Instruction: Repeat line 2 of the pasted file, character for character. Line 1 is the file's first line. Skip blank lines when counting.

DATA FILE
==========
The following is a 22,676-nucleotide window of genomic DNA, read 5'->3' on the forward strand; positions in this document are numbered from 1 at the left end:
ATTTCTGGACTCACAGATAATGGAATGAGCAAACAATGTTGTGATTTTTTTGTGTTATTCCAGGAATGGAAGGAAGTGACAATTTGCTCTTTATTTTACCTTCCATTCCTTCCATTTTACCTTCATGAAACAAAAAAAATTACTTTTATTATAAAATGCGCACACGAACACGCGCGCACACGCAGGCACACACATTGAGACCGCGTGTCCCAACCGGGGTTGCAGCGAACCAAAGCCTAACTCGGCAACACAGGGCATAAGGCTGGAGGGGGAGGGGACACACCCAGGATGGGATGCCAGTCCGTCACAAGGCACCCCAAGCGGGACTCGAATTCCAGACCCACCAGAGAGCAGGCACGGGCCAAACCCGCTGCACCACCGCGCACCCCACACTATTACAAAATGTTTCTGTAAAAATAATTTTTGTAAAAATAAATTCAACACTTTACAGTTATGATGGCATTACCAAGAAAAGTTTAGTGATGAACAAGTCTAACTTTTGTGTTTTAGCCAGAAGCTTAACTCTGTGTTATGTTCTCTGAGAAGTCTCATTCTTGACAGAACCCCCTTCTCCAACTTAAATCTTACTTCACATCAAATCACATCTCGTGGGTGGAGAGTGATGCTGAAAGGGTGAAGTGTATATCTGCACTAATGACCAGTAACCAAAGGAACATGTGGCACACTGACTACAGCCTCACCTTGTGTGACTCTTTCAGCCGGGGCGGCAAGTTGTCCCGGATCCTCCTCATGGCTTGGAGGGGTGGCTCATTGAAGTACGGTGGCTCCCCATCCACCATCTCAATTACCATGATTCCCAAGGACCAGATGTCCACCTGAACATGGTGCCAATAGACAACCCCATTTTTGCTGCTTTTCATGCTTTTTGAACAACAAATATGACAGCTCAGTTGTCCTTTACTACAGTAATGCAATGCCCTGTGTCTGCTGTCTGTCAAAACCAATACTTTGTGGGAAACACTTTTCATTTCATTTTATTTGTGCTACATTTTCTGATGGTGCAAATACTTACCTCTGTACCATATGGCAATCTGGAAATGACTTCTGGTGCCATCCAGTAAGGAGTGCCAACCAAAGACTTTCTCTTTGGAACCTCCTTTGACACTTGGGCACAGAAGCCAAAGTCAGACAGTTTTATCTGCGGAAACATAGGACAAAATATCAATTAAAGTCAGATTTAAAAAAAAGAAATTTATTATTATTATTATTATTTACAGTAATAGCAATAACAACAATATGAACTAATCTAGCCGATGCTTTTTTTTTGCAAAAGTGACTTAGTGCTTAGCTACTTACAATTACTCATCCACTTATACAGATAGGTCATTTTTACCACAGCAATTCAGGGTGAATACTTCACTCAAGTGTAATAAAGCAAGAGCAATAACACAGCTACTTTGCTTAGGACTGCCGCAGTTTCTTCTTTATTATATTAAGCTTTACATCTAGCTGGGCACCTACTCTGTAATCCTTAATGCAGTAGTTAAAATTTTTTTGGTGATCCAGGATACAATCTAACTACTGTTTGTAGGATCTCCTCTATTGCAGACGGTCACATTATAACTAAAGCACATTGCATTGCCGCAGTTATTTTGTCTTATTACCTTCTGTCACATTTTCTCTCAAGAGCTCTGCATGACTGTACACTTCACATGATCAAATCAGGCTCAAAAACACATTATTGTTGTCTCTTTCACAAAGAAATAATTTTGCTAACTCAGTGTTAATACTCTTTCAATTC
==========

ATTTCTGGACTCACAGATAATGGAATGAGCAAACAATGTTGTGATTTTTTTGTGTTATTCCAGGAATGGAAGGAAGTGACAATTTGCTCTTTATTTTACCTTCCATTCCTTCCATTTTACCTTCATGAAACAAAAAAAATTACTTTTATTATAAAATGCGCACACGAACACGCGCGCACACGCAGGCACACACATTGAGACCGCGTGTCCCAACCGGGGTTGCAGCGAACCAAAGCCTAACTCGGCAACACAGGGCATAAGGCTGGAGGGGGAGGGGACACACCCAGGATGGGATGCCAGTCCGTCACAAGGCACCCCAAGCGGGACTCGAATTCCAGACCCACCAGAGAGCAGGCACGGGCCAAACCCGCTGCACCACCGCGCACCCCACACTATTACAAAATGTTTCTGTAAAAATAATTTTTGTAAAAATAAATTCAACACTTTACAGTTATGATGGCATTACCAAGAAAAGTTTAGTGATGAACAAGTCTAACTTTTGTGTTTTAGCCAGAAGCTTAACTCTGTGTTATGTTCTCTGAGAAGTCTCATTCTTGACAGAACCCCCTTCTCCAACTTAAATCTTACTTCACATCAAATCACATCTCGTGGGTGGAGAGTGATGCTGAAAGGGTGAAGTGTATATCTGCACTAATGACCAGTAACCAAAGGAACATGTGGCACACTGACTACAGCCTCACCTTGTGTGACTCTTTCAGCCGGGGCGGCAAGTTGTCCCGGATCCTCCTCATGGCTTGGAGGGGTGGCTCATTGAAGTACGGTGGCTCCCCATCCACCATCTCAATTACCATGATTCCCAAGGACCAGATGTCCACCTGAACATGGTGCCAATAGACAACCCCATTTTTGCTGCTTTTCATGCTTTTTGAACAACAAATATGACAGCTCAGTTGTCCTTTACTACAGTAATGCAATGCCCTGTGTCTGCTGTCTGTCAAAACCAATACTTTGTGGGAAACACTTTTCATTTCATTTTATTTGTGCTACATTTTCTGATGGTGCAAATACTTACCTCTGTACCATATGGCAATCTGGAAATGACTTCTGGTGCCATCCAGTAAGGAGTGCCAACCAAAGACTTTCTCTTTGGAACCTCCTTTGACACTTGGGCACAGAAGCCAAAGTCAGACAGTTTTATCTGCGGAAACATAGGACAAAATATCAATTAAAGTCAGATTTAAAAAAAAGAAATTTATTATTATTATTATTATTTACAGTAATAGCAATAACAACAATATGAACTAATCTAGCCGATGCTTTTTTTTTGCAAAAGTGACTTAGTGCTTAGCTACTTACAATTACTCATCCACTTATACAGATAGGTCATTTTTACCACAGCAATTCAGGGTGAATACTTCACTCAAGTGTAATAAAGCAAGAGCAATAACACAGCTACTTTGCTTAGGACTGCCGCAGTTTCTTCTTTATTATATTAAGCTTTACATCTAGCTGGGCACCTACTCTGTAATCCTTAATGCAGTAGTTAAAATTTTTTTGGTGATCCAGGATACAATCTAACTACTGTTTGTAGGATCTCCTCTATTGCAGACGGTCACATTATAACTAAAGCACATTGCATTGCCGCAGTTATTTTGTCTTATTACCTTCTGTCACATTTTCTCTCAAGAGCTCTGCATGACTGTACACTTCACATGATCAAATCAGGCTCAAAAACACATTATTGTTGTCTCTTTCACAAAGAAATAATTTTGCTAACTCAGTGTTAATACTCTTTCAATTC